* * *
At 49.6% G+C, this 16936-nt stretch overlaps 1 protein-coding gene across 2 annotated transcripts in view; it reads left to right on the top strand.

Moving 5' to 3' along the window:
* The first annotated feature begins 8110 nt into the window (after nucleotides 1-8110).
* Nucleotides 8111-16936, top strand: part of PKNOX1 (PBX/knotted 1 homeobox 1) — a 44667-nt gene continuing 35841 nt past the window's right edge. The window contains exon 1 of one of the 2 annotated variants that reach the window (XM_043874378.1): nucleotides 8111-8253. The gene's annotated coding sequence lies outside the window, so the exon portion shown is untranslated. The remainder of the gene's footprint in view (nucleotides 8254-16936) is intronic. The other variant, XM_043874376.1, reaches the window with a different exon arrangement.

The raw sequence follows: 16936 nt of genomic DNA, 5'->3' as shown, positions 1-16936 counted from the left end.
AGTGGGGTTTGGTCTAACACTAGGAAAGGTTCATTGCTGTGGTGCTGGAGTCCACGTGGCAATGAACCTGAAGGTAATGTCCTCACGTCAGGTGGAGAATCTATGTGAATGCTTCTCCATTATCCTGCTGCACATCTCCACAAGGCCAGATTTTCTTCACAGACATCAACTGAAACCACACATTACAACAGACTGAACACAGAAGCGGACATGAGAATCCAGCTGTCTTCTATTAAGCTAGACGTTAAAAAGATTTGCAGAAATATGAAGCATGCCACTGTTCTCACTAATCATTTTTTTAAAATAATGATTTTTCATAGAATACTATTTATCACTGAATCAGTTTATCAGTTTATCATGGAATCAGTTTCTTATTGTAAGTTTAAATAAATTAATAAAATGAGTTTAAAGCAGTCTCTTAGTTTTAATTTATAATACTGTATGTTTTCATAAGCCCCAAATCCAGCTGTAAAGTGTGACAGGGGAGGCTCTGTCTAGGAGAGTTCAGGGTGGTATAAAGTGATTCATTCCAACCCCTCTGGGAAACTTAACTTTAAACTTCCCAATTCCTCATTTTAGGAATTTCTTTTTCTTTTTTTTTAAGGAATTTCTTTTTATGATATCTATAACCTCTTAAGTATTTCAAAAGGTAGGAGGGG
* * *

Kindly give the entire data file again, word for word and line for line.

At 49.6% G+C, this 16936-nt stretch overlaps 1 protein-coding gene across 2 annotated transcripts in view; it reads left to right on the top strand.

Moving 5' to 3' along the window:
* The first annotated feature begins 8110 nt into the window (after nucleotides 1-8110).
* Nucleotides 8111-16936, top strand: part of PKNOX1 (PBX/knotted 1 homeobox 1) — a 44667-nt gene continuing 35841 nt past the window's right edge. The window contains exon 1 of one of the 2 annotated variants that reach the window (XM_043874378.1): nucleotides 8111-8253. The gene's annotated coding sequence lies outside the window, so the exon portion shown is untranslated. The remainder of the gene's footprint in view (nucleotides 8254-16936) is intronic. The other variant, XM_043874376.1, reaches the window with a different exon arrangement.

The raw sequence follows: 16936 nt of genomic DNA, 5'->3' as shown, positions 1-16936 counted from the left end.
AGTGGGGTTTGGTCTAACACTAGGAAAGGTTCATTGCTGTGGTGCTGGAGTCCACGTGGCAATGAACCTGAAGGTAATGTCCTCACGTCAGGTGGAGAATCTATGTGAATGCTTCTCCATTATCCTGCTGCACATCTCCACAAGGCCAGATTTTCTTCACAGACATCAACTGAAACCACACATTACAACAGACTGAACACAGAAGCGGACATGAGAATCCAGCTGTCTTCTATTAAGCTAGACGTTAAAAAGATTTGCAGAAATATGAAGCATGCCACTGTTCTCACTAATCATTTTTTTAAAATAATGATTTTTCATAGAATACTATTTATCACTGAATCAGTTTATCAGTTTATCATGGAATCAGTTTCTTATTGTAAGTTTAAATAAATTAATAAAATGAGTTTAAAGCAGTCTCTTAGTTTTAATTTATAATACTGTATGTTTTCATAAGCCCCAAATCCAGCTGTAAAGTGTGACAGGGGAGGCTCTGTCTAGGAGAGTTCAGGGTGGTATAAAGTGATTCATTCCAACCCCTCTGGGAAACTTAACTTTAAACTTCCCAATTCCTCATTTTAGGAATTTCTTTTTCTTTTTTTTTAAGGAATTTCTTTTTATGATATCTATAACCTCTTAAGTATTTCAAAAGGTAGGAGGGG